Wednesday, October 12, 2005

speaking up

Living with integrity means speaking your truth, even though it might create conflict or tension. -Barbara DeAngelis

I just got this in my email newsletter that I get weekly "Your Daughter Can Thrive" from Sharon Day I rarely read it because I don't have time. Today I did. What it says really spoke to my life right now.

How well do you speak up for yourself? How does your daughter do in this department? I don't mean the kind of bravado some folks display, brashly volleying opinions and emotions around like the weapons they can be. Some women say they're "in-your-face" in the name of honesty, when what's really going on is a self-preservation tactic. The teeth and growl of all those 'honest' words simply keep people from getting too close, and keep that woman from feeling below the surface.

No, I'm asking how able you are to simply state your feelings (especially those strong feelings) in a neutral, calm, yet accurate fashion. Most of us have had zero training, no role model, and, in fact, have been severely conditioned to do exactly the opposite.

Marianne Williamson says it beautifully in her classic, A Woman’s Worth: [As women we] "are still in emotional bondage as long as we have to make a choice between being heard and being loved." This is the legacy we have inherited, from eons of women being subjugated, marginalized, and shushed with the words, "Be nice!"

I feel this tension so intensely - I have some friends who have the opposite problem of not speaking their truth at all, but I am very good at speaking up for myself but the reality is that I must not do it well because I end up pissing people off when I do it - am I the kind of person who brashly volleys opinions? I would say in person no, I present my concerns calmly and rationally. But I think when email is the only option that my words or rants can come across just that way - very different than how I am in person or how I feel in my heart. But at the same time, it doesn't matter, it is indeed self-protection mode. I was so neglected and lonely as a child -and told that what I believed was inaccurate and untrue - that I have an incredibly intense need for my truths to be heard. I would rather be heard than loved.

I also can feel very angry at a situation and as soon as its resolved it's over. But if it does not get resolved it festers and I can't go on with that relationship. I tried in my marriage for way too long at this - the friends who know me and have been there with me through my life know I'm very loyal. I don't have conflicts with many people. But if someone is upset at me, I will try to see it from their perspective and honestly apologize - but I also will speak my mind and people don't always like this in any capacity, even calmly.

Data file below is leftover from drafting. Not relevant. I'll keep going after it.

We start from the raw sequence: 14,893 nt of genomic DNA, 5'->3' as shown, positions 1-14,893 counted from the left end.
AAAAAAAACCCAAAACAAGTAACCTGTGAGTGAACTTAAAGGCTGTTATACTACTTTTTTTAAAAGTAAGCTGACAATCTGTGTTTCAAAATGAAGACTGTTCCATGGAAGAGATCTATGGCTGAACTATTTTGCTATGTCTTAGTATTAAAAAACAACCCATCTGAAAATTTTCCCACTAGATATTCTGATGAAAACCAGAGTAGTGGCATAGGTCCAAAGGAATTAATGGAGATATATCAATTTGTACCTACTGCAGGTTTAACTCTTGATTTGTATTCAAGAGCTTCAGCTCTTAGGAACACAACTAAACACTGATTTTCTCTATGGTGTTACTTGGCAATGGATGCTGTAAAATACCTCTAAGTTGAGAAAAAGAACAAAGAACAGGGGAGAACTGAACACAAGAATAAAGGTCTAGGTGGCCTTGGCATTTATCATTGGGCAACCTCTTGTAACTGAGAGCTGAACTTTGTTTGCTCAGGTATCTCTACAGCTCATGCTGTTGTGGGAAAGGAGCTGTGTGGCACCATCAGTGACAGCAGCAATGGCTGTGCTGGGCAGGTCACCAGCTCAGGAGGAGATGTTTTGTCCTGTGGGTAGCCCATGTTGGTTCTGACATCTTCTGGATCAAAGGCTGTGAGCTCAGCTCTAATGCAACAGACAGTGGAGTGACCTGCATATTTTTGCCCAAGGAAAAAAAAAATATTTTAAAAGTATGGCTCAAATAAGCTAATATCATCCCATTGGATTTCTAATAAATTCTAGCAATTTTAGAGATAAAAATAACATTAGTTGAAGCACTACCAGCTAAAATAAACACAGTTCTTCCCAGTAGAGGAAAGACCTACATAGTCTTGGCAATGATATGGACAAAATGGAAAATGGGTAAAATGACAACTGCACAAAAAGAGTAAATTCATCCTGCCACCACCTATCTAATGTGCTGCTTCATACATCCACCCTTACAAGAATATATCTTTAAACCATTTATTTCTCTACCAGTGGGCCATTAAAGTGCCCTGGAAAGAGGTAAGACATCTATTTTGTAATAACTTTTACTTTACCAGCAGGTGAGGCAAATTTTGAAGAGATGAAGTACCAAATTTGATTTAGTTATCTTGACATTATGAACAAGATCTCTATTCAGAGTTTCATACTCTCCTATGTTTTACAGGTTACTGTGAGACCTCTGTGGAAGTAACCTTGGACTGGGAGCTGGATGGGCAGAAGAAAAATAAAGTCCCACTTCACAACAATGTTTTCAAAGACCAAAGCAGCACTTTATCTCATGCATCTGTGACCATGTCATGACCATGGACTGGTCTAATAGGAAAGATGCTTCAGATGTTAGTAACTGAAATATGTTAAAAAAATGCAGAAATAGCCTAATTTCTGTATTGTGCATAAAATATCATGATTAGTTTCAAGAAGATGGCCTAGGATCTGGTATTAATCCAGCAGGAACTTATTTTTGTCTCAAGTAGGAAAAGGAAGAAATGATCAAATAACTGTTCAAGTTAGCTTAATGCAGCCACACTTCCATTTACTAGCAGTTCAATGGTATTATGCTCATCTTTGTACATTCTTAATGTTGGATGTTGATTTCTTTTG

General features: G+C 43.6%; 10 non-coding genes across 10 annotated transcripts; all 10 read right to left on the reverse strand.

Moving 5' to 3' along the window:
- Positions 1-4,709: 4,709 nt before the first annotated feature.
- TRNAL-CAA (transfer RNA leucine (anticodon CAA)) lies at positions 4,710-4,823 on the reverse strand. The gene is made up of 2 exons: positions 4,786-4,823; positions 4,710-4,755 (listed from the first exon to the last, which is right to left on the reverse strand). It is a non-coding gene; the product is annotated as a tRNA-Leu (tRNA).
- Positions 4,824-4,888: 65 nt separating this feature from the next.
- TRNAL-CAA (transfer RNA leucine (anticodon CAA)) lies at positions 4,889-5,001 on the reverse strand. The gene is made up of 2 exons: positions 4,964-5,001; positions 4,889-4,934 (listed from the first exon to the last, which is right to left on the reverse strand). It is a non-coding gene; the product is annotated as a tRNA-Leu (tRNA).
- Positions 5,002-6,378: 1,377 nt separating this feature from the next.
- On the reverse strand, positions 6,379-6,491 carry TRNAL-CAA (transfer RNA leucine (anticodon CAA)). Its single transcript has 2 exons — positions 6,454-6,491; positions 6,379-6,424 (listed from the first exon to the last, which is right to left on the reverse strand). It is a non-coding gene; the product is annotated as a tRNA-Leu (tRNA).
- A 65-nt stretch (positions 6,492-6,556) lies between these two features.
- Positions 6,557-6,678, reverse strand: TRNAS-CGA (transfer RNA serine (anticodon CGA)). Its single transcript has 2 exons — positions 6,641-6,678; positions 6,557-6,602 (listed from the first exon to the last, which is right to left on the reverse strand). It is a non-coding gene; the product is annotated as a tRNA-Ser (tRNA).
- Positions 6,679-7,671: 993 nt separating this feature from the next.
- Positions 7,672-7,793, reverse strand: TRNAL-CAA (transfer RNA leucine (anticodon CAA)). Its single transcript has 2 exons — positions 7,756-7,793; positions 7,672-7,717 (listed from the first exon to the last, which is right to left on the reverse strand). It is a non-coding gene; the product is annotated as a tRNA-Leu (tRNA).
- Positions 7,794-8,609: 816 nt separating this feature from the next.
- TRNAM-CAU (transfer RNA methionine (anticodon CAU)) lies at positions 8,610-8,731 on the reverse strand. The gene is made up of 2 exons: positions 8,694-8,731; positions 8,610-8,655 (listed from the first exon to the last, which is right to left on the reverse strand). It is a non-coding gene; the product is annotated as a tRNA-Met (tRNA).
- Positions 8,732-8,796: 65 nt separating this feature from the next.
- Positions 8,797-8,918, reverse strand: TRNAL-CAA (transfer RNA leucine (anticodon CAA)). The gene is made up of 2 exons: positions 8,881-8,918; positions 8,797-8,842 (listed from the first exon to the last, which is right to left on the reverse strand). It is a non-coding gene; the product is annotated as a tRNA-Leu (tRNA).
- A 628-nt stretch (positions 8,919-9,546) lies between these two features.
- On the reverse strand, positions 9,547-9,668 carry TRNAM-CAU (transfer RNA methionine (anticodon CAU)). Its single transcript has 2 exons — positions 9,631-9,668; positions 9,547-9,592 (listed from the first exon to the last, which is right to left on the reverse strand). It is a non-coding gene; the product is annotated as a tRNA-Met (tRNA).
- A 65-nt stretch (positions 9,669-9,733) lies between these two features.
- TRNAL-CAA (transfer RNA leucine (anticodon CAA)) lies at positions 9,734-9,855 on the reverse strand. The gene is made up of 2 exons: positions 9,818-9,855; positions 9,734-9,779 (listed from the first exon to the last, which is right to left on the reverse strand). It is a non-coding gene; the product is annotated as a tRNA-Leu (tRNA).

I cling to making things work almost to a fault - I stayed in my unhappy marriage for years and years and years thinking I could make it work, that I was a failure if I left, that I would be a failure as a Christian if I got divorced, a failure as a mother. I don't EVER want someone to be able say that I didn't do everything in my power to make it work - whatever "it" was. And yet the other party usually doesn't see it that way - and they are usually partly correct - maybe I didn't try as much if trying means to know when to stop or when to shut up and let well enough alone and let things go. How I wish I could take the feelings in my heart and make someone else feel them and know I was being true and honest - as much as I know about myself and my motives I reveal. Sometimes realizations dawn slowly on both sides.

Since my divorce, I am learning that when things are not good I know it fairly quickly and I need to walk away more quickly from the situations that are not positive for me. I get along very well with most people up until the time there is tension - then I have found most people prefer to not resolve or address issues and I fight it to the death - my fighting may be my voluminous emails, but I'm trying to force my opinions and perspective on another and you know, it just doesn't usually matter to them. True friends care, but most people - acquaintances - really don't care. There are some unusual souls who do have a lot of compassion for people they don't know well and they are blessings to the earth.

I come to the table assuming people want to work things out. I bring my concerns forward because I lose my motivation very quickly when I feel frustrated, and so I know myself well enough that I need to resolve the issue. Yet rarely have difficult situations been resolvable other than walking away. That is a shame. I remember that Debbie Ford - like me - says she was a fiercely independent self-starter who felt she had to rely on herself in the world. She hated "weak and needy" - but of course it kept coming up for her. And yet she said that it was in being defeated that she finally turned a page in her life and found joy.

In reading the Sharon Day newsletter further, wow, she has a story where she's sitting in the gynecologists office in the gown for an hour, and when the doctor comes in and asks how she is, she calmly and even a bit playfully responds, "You know, actually I'm cold, uncomfortable, and frustrated. I've been here for an hour." And yet Sharon says of the doctor, who she describes as generally a very caring, attentive doctor, "even someone this evolved was flustered by my simple statement of truth. She explained. She sort of apologized. ... Through the whole visit, though, I could feel her disdain, rather than an appreciative, "Thanks for telling me! I wonder how many other patients have felt that way and never had the guts to tell me?" as I had hoped."

This is pretty much exactly what I have found to be true.

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